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Sunday, February 15, 2009

Mr. Arthrobalanus

Today, Charles Darwin is mostly remembered for the theory of evolution, natural selection and his four most famous books"The Voyage of the Beagle", "On the Origin of Species", "The Descent of Man" and "The Expression of the Emotions in Man and Animals". Few realize he published some 21 major books (one he was a writer an editor of a multi-volume set which I have counted as one book) and numerous papers. Even without the theory of evolution and the four most popular works, Charles Darwin was an eminent scientist, well published in geology, general zoology and in the area that most concerns us... invertebrates.

Of the many books he published, one was about the structure of coral reefs, two were about the interactions of plants and insects; five were completely about invertebrates. Of those only one, "The Formation of Vegetable Mould, through the Actions of Worms, with Observations on Their Habits" was not about barnacles. He spent 8 years and published four monographs on the barnacles.


First the back story. Barnacles were, when Charles Darwin went off to university, understood to be molluscs. Linneaus and Cuvier both reasoned they were molluscs because of the morphology of their shells and the presence of a sea water filled "mantle" cavity. In 1830 John Thompson showed they were related to crustaceans when he published the results of watching the metamorphosis of a nauplius into a cyprid larvae and then into and adult barnacle.

By 1844 Charles had almost completed the description of the specimen collected on the Voyage of the Beagle, and he had completed the first draft of On the Origin of Species. 1844 was also the year that Vestiges came out, which caused Darwin to rethink publishing "On the Origin" in its current form, and which prompted his friend Hooker to remark in 1845: "no one has the right to examine the question of species who has not minutely described many."

Darwin returned to writing "Geological Observations on South America" and by 1846 had cleared his desk, except that "illformed little monster" he would later come to call Mr. Arthrobalanus, a microscopic barnacle. Darwin figured it would take a few months, at most a year to examine, describe and publish the results. Then he could return to the issue of revising and publishing "Origins". 8 Years later he finished with the barnacles, having written 4 monographs on them.

I had originally intended to have described only a single abnormal Cirripede, from the shores of South America, and was led, for the sake of comparison, to examine the internal parts of as many genera as I could procure.

Unfortunately Mr. Arthrobalanus turned out to be a vexing character – a microscopic, parasitic barnacle. Darwin requested barnacles from friends and colleagues around the word to try and understand how arthrobalaus fit in. He began looking at life histories and larval forms. With each new species loaned to him, he sank deeper into the world of Cirripedia. Loius Agassiz called out for someone to revise the group, since had not been evaluated since becoming part of the crustaceans, a move which required a complete re-evaluation of their anatomy. In Darwin he found a willing patsy author.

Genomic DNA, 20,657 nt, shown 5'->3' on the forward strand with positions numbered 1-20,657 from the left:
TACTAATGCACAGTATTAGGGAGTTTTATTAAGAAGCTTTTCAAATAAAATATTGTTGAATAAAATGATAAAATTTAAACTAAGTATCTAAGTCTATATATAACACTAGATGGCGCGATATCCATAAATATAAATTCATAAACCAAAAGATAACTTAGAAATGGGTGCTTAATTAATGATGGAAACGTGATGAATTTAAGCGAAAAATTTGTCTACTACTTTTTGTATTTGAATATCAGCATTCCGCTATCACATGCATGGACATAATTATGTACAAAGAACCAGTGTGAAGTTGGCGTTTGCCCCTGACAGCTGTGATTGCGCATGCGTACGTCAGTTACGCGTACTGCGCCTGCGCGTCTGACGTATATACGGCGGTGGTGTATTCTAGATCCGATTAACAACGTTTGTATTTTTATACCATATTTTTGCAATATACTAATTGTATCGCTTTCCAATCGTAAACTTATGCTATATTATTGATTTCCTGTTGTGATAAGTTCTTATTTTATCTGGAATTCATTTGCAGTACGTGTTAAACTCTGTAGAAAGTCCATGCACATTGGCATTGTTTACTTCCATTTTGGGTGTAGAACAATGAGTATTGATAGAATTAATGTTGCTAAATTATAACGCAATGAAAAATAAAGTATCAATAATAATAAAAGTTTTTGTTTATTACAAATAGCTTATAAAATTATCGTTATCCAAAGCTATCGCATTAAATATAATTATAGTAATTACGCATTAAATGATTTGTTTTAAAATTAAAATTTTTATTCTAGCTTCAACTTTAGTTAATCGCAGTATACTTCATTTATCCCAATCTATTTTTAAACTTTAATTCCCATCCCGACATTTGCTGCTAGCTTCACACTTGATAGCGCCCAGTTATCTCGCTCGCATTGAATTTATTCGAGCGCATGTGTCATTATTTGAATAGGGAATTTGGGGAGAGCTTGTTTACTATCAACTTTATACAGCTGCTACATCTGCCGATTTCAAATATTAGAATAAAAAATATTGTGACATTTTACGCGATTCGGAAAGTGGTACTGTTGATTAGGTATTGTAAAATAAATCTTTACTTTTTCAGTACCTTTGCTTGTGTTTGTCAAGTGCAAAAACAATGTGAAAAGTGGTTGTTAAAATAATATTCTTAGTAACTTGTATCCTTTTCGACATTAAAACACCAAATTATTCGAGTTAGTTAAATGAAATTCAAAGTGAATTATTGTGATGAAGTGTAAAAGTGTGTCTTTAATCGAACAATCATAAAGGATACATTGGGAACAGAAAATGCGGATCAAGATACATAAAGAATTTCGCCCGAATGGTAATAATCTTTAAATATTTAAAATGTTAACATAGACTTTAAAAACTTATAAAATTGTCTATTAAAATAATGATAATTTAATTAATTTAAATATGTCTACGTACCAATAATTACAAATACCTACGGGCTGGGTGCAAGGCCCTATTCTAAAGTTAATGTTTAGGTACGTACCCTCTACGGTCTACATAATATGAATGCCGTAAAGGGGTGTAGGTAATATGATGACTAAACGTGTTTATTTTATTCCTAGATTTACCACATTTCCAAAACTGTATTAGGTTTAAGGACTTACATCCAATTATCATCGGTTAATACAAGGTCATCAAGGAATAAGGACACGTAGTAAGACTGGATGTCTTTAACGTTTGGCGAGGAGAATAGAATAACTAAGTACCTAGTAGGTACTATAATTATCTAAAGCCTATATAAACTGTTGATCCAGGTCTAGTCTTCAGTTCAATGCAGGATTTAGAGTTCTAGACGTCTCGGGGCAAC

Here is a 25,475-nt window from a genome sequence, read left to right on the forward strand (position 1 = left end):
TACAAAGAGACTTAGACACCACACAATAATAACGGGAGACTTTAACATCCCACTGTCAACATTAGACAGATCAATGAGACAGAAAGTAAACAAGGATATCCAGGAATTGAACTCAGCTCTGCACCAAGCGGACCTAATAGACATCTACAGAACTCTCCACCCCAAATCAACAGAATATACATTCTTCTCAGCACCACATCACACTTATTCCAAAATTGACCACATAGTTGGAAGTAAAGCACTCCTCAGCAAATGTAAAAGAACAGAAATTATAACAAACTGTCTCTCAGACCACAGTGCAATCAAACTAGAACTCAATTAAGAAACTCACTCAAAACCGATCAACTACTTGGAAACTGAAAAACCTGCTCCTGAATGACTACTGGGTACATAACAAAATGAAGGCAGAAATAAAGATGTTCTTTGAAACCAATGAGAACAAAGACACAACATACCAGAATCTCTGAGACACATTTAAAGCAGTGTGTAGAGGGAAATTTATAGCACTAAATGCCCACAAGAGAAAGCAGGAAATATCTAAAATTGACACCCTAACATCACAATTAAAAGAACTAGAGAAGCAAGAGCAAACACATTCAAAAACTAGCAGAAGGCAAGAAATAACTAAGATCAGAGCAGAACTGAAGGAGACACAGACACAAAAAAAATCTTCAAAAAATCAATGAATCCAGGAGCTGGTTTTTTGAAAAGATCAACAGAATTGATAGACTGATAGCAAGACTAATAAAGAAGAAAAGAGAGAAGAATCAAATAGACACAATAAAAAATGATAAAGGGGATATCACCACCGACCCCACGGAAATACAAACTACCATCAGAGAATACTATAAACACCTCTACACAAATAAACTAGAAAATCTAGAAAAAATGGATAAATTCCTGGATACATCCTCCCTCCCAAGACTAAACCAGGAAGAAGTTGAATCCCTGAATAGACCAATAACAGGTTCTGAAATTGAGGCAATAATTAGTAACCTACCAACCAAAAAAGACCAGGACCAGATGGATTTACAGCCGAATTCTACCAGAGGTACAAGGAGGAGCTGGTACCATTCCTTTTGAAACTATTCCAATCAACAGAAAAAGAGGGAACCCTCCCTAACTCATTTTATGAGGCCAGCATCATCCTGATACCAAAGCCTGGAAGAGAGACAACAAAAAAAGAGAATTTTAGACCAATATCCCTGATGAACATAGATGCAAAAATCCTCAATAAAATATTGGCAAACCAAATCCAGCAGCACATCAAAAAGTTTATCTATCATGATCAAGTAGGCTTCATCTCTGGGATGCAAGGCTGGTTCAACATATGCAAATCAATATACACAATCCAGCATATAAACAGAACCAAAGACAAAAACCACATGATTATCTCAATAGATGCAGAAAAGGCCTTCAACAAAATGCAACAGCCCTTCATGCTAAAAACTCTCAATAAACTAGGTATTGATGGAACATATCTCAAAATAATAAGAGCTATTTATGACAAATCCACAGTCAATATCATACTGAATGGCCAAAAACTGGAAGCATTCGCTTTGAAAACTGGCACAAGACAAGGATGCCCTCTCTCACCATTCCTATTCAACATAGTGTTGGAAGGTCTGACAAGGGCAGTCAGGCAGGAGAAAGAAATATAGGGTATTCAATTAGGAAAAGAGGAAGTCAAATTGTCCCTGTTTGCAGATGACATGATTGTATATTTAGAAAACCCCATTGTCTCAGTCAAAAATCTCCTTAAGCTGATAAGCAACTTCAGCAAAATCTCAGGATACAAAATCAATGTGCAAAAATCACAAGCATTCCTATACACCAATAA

For years he studied barnacles from around the world. The modern barnacles he dissected, the fossils he disarticulated. Yep, he did the fossils too, since no complete re-examination of the barnacles would be complete without re-examining the multitude of fossilized species. Darwin both suffered and enjoyed the challenge of the work. He suffered from eye and mental fatigue dissecting each day, but he made discoveries that kept him excited:
I believe Arthrobalanus has no ovisac at all!, & that the appearance of one is entirely owing to the splitting, & tucking up to the posterior penis, of the inner membrane of sack.— I have just found a Cirripede with an indisputably abortive anterior penis; so that this chief anomalous feature (viz two penes) in Arthrobalanus is in some degree brought within bounds.—

In short order Darwin had trained himself to become a taxonomist. He relied on homology and embryology for both description and as a key to the evolutionary relationships between group members lines of descent. In the 8 years he worked on Barnacles he soon became the worlds leading authority on the subject and quickly met his friend Hooker's objection to Vestiges, since he had now described many indeed, in creating the first modern taxonomic description of the Cirripedia. This "detour" actually provided time to rethink "On the Origin" and provided him with invaluable experience describing species and their relations to create a more compelling argument of evolution.

Soon after publishing the first monograph on living cirripedia, Charles Darwin was awarded the Royal Medal of the Royal Society of London, for his work. Clearly Mr. Darwin was a friend of the invertebrates.

Oh, Darwin renamed Mr. Arthrobalanus to be Cryptophialus minutus a burrowing or boring barnacle, a rather curious and unusual group of barnacles that includes sexual dimorphism and reduced males.

The sources for all of this post are Darwin Online and the Darwin Correspondence Project, a pair of excellent resources for studying anything Darwin, especially with the PDF's of his Ciripedia Monographs (PDF files)!

1 comment:

  1. Nice article Eric. History, Darwin, illustrations and inverts - good recipe!


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